Does size matter? When it comes to the ability to beat your enemy to death with a games console then yes. An Xbox thrown from a height could kill a man, whilst the GameCube with its convenient handle was always more of a close combat weapon.
In terms of the technological power, in the long running console wars the book is still open. The Wii, Game Boy and PlayStation all outsold their more powerful rivals but then again the aforementioned and underpowered GameCube was left trailing behind.
Where does this leave the Wii U? It launches this weekend in the UK as the most powerful console available but will be no doubt out gunned by its rivals over the next two years.
Nintendo are banking on repeating the Wii's surprise success with another unconventional controller. Although the Wii U is significantly more powerful than its predecessor the big development money has gone into a controller with a built in 6.2" touch screen.
If we assume power isn't everything then what is? Well the obvious answer is the games. Without that killer game, be it Sonic The Hedgehog on Mega Drive or Tetris on the Game Boy, you've got a flop on your hands.
With that in mind it logically follows that it must be the technologies ability to realise the game that matters. Sonic's crisp colours and fast pace were only truly possible with the advent of 16-bit gaming, whilst the Game Boy's superior battery life and lower price made it the perfect vehicle for the simple but additive puzzler Tetris.
Nintendo Dogs without a touch screen would have been as pointless as Wii Sports without the motion controller. It's not about how powerful the technology is but how well suited it is to making the games your customers want.
Even when a console does have lots of power under the hood it should come with a warning that much of it may never be used to enhance your gaming experience.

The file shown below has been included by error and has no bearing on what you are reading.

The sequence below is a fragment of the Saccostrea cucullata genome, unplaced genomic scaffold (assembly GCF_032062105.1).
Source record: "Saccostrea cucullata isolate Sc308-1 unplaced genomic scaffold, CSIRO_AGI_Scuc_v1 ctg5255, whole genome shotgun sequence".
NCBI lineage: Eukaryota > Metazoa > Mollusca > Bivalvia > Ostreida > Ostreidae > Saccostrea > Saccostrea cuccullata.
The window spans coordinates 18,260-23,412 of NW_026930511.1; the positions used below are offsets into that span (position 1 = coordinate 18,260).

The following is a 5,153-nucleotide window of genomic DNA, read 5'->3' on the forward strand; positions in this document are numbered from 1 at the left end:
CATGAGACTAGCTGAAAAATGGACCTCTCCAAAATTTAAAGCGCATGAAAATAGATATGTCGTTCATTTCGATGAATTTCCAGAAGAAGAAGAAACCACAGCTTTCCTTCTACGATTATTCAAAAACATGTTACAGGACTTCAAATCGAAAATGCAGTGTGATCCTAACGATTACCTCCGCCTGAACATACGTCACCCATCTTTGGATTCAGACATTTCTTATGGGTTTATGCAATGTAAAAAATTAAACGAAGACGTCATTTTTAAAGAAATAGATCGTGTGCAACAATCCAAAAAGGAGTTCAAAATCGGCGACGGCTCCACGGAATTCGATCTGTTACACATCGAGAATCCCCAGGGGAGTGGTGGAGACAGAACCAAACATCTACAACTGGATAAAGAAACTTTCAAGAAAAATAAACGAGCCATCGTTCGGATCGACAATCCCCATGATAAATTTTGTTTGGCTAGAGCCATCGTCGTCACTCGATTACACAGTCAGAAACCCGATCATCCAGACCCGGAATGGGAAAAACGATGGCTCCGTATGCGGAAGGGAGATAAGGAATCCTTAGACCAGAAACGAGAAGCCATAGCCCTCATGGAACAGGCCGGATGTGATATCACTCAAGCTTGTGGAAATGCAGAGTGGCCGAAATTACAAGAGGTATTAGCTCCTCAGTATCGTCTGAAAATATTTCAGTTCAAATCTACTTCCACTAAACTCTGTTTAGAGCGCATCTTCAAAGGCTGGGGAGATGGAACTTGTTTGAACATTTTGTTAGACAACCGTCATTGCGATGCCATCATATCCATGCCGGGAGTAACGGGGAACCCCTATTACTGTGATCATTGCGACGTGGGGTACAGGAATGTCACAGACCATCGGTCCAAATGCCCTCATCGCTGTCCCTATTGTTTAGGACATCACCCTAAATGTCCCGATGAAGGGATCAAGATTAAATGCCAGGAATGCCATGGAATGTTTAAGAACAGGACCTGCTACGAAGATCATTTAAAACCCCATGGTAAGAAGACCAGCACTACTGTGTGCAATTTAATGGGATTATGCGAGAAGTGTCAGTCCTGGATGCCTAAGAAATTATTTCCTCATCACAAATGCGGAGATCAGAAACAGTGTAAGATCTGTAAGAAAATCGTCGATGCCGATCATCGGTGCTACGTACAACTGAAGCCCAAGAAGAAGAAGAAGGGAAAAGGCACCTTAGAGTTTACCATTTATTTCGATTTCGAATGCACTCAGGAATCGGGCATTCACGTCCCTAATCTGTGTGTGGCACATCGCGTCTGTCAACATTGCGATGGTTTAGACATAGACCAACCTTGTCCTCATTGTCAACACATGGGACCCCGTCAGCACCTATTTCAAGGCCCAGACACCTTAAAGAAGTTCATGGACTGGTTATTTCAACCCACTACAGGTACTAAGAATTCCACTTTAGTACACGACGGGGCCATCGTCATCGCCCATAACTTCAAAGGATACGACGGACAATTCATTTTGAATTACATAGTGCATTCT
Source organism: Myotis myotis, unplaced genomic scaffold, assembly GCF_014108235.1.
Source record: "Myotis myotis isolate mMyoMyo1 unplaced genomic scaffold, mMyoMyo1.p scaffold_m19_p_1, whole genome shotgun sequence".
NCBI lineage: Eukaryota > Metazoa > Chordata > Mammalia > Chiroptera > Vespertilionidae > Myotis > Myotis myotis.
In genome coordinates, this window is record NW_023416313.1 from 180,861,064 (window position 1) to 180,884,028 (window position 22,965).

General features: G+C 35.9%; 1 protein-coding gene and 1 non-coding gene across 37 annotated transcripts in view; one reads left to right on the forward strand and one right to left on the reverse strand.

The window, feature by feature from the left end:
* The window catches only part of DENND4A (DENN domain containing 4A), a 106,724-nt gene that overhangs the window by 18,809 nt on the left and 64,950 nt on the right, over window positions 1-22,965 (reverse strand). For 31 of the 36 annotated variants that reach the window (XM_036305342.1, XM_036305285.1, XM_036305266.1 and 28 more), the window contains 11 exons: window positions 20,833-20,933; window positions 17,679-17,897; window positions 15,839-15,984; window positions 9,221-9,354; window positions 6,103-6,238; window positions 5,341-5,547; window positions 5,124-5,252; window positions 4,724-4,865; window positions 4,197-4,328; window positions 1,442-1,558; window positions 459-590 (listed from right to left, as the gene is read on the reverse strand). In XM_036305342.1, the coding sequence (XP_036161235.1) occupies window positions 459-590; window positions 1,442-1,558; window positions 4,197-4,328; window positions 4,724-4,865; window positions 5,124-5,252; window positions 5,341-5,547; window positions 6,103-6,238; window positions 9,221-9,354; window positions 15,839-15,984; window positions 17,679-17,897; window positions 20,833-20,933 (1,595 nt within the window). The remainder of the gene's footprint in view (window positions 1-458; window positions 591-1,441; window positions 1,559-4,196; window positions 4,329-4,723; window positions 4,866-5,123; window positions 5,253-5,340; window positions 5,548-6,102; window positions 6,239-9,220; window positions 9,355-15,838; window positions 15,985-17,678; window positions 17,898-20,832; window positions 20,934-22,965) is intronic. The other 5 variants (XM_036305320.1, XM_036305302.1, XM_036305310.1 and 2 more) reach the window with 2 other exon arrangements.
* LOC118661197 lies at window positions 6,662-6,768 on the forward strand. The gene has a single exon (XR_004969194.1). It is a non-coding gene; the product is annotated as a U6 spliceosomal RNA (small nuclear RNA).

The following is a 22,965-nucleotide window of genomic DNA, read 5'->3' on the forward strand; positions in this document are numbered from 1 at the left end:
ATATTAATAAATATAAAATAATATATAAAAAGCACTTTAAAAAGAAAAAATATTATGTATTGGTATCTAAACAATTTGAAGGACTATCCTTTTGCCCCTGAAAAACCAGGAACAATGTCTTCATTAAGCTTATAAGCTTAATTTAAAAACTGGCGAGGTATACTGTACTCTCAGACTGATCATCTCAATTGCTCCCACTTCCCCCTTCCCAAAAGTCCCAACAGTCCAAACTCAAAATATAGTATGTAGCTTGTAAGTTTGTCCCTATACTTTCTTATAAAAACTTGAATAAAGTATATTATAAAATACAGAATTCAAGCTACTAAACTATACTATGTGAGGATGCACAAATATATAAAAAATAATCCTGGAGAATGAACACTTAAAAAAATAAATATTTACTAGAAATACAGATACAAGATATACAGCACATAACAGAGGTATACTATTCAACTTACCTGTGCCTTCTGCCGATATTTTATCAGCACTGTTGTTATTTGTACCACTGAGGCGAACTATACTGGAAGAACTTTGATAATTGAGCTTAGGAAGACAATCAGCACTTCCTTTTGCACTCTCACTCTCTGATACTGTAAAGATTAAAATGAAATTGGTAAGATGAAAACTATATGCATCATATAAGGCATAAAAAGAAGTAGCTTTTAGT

The Sega Saturn was notoriously difficult to develop due to its unusual internal structure. The PS3's almighty Cell Processer is said to have found itself unloved and underused due to the complexity of accessing its power.
The Wii U appears to have a fairly straightforward design that may not be exciting but will be appreciated buy developers and consumers alike if it reduces costs.
Nintendo choice to come to market first with a modest power increase may seem wiser when the 'PS4' and 'Xbox 720' launch and developers have to come to terms with the significantly newer technology.
So what is Nintendo's strategy? I would view the Wii U is part two of a three-part trilogy. The first instalment, the Wii, used its low price and motion controllers to attract casual and new gamers and placing the Nintendo brand in millions of homes
The Wii U now sees the trilogy hit puberty, with more power and a more conventional control system allowing for greater compatibility with mature titles. Between that standard array of control buttons lurks the touchscreen that is Nintendo's trump card
They've understood the battle for the television is a part of domestic life and offered a solution. The inbuilt screen can be used to continue playing your game when the rest of the family wants to watch the telly.
The controller also acts as a television remote allowing you to control you personal video recorder via the touch screen. Also there has been little fanfare for the fact it can browse Internet making it a tablet device as well.
Finally its dual screen game play is second nature to the 100 Million DS and 3DS users allowing Nintendo to tap into it huge handheld gaming following.
Add this to its compatibility with the Wii's accessories and back catalogue that have an installed base of millions it is a console that is growing up with the family its predecessor so successful attracted.
Nintendo didn't have the money or the commercial reach to battle Microsoft and Sony head on and so had to find a new audience and groom them. As Michael Plant sharply observes the Wii U's key title is Nintendo Land which subtly introduces new users to those key titles that have built the kind of loyalty that saved the GameCube from totally ignominy.
The Legend of Zelda, Super Smash Brothers, Metriod Prime, Kirby, Animal Crossing, Star Fox, Donkey Kong, Pikmin, Yoshi, F-Zero, Wii Sports, Wii Fit and of course the Mario 2D, 3D and Party series will all arrive at a steady rate.
So although I don't doubt that the Wii U will not sell as many units as the Wii, I will suggest it won't be gathering dust. When the Wii 3 comes Nintendo will have raised a generation with their design ethos of gameplay over graphics, brain over brawn.
The power is merely a means to an end, how you use that power and at what price it comes at is the difference between the successful and an unsuccessful console, just ask Sega.